2. I have not grown in your region, I am so North East Coastal. But I can say share some things that I know about tomatoes. If your nursery brings in something you want, buy it, See if they will hold it for you, gives a few weeks extra time. If not, tomatoes root from the stem, so leggy plants, planted in the garden with 2 -6 inches of stem buried, root and make a very rigorous adult.
      Tent them. There is a garden cloth that works, I am sure your nursery will know it if not have it, Elsewise a simple newspaper tent works.

      1. I've not used these but a friend of mine swore by these Wall of Water thingies.


        1 Reply
        1. re: c oliver

          I garden in Zone 1 and use these successfully.

        2. I'd be more concerned about only 4 hours of sun than the temps right now...does the planting area get filtered sun, too? Or is it in shade for the rest of the day? I tried to grow tomatoes on my apartment balcony when I lived in Los Angeles, but our building just didn't get enough sun in the courtyard. The plants grew 6 ft tall and only gave me 1 tomato.

          1. OK............... so I bought six varieties and planted them on Sunday. They're in containers and the area is small, so I wrapped the chicken wire enclosure (critters, you know) with a clear plastic painters drop cloth. The nursery man said the problem with cold is not so much ground temp here as it is cold air circulating at night. Soil was equal parts potting mix, organic manure, perlite and sphagnum moss (per several online sites). We'll see how this goes.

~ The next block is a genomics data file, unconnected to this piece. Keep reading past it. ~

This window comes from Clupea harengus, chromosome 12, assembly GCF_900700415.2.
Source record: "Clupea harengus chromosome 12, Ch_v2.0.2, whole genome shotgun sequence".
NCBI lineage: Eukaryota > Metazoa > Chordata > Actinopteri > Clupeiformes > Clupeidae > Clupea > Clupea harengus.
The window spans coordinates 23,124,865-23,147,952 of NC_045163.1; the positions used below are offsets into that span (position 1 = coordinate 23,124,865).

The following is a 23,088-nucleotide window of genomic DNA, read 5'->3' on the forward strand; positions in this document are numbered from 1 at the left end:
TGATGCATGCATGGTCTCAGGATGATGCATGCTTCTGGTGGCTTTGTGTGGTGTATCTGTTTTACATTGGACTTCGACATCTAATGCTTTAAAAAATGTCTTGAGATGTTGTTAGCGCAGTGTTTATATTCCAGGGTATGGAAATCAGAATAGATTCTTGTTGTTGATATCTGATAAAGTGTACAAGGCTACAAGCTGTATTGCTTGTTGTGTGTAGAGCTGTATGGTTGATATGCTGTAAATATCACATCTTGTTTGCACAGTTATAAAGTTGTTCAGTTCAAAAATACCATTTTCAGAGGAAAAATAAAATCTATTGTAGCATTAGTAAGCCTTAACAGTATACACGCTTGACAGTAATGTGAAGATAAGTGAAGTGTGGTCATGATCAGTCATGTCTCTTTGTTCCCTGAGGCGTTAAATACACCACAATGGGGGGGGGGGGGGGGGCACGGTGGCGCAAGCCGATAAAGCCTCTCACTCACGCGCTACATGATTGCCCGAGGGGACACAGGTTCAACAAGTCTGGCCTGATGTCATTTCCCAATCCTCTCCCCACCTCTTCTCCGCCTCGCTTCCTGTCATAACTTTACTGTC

4 Replies
            1. re: Midlife

              I'm in Orange County, CA and I would love to know where you are getting tomato plants this early. None of the nurseries I go to have them yet and so I *thought* the only way to get early tomato plants was to start them by seed.

              I start mine in December and have my plants out in the garden by late January. I dig in some compost into the planting hole, put in the plant, cover them with a tomato cage draped in fine tulle (got on sale from a thrift store for $1), water, and that's it.

              1. re: choctastic

                Laguna Hills Nursery (Gary Matsuoka) has a booth at both the Great Park and Rancho Santa Margarita Farmers Markets ["FRIDAYS-Santa Margarita Farmers Market (Big Lots parking lot, corner of El Portal and Avenida de las Flores) 1pm to 6pm; SUNDAYS-The Great Park Farmers Market (Marine Way where the 5 Freeway crosses over Sand Canyon) 10am-2pm"]. He hopes to have a permanent facility again, at Great Park, later this year. He and his family have provided the best plants and advice in the Saddleback Valley area for 25+ years. Lately he's been sending e-mails about what he'll have at the markets.


                I can't recommend him highly enough.

                1. re: Midlife

                  Thank you so much for this info. I am going to pay a little visit on Friday.